Dr. Martin's notes

Wednesday December 7, 2016

FATS

Fats are essential in a good diet, as they are the carriers for many nutrients and other products in the blood. There are many different kinds of fats and some are better for you than others.

Dietary fat is required to carry out a number of functions. It is a carrier of fat-soluble vitamins and provides certain essential fatty acids. Fat is also an important source of energy, and is used interchangeably with protein and carbohydrates. Each gram of fat contains a little more than twice the calories (9) of carbohydrates and protein. Fats occur naturally in food and play an important role in nutrition. Fats and oils provide a concentrated source of energy for the body. Fats are used to store energy in the body, insulate body tissues, and transport fat-soluble vitamins through the blood.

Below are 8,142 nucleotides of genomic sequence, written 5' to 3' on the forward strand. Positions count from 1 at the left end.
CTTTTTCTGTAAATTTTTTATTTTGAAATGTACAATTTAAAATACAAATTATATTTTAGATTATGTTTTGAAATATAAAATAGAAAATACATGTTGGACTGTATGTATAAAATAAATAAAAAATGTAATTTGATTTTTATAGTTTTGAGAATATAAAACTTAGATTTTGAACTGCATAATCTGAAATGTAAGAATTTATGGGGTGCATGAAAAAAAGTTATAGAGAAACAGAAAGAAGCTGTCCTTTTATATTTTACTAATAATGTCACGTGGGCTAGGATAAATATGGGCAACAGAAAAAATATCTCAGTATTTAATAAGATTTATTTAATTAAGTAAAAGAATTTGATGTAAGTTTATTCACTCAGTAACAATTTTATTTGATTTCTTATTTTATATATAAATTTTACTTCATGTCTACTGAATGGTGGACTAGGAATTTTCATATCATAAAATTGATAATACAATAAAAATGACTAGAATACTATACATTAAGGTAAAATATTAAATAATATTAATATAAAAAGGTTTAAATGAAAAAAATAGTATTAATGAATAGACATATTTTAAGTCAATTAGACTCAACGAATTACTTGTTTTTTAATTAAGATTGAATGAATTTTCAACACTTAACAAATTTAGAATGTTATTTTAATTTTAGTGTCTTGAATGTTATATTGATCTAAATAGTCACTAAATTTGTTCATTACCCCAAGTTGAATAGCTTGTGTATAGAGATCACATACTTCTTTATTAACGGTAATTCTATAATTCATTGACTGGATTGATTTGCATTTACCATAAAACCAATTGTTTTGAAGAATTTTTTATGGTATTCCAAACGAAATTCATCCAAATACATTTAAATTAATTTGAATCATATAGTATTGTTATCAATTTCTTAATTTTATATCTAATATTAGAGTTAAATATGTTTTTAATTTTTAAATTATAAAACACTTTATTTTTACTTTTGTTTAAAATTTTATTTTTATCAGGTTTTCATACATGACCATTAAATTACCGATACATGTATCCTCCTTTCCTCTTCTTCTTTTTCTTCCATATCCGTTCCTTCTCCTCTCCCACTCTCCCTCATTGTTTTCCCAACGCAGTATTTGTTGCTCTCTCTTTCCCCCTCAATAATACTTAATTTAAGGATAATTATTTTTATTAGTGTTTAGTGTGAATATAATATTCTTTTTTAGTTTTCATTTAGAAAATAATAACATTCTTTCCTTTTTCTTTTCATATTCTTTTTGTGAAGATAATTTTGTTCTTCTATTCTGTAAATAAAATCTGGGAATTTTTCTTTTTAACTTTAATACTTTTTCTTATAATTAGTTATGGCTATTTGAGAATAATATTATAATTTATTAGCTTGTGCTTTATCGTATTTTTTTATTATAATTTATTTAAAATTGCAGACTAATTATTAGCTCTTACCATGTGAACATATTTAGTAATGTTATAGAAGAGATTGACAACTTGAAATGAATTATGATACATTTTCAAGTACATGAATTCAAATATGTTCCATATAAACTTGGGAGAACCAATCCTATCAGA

Not all fats and oils are created equal. Fats and oils are made up of basic units called fatty acids. Each type of fat or oil is a mixture of different fatty acids. Because overall fat intake is associated with obesity, cancer, and heart disease risk, it is a good idea to limit your intake of all three kinds of fats.

1. Saturated Fatty acids are found in animal products
2. Monsaturated fatty acids are found mainly in vegetable oils
3. Polyunsaturated fatty acids are found in vegetable oils such as sunflower, corn and flaxseed. They can be dangerous because they break down when heated, and some of the by-products are carcinogens (cancer causing).
4. Trans fatty acids are formed when vegetable oils are processed into margarine or shortening. These are known to cause excessive plaque formation in the bloodstream and should be avoided. They are often listed on food labels as "partially hydrogenated vegetable oil"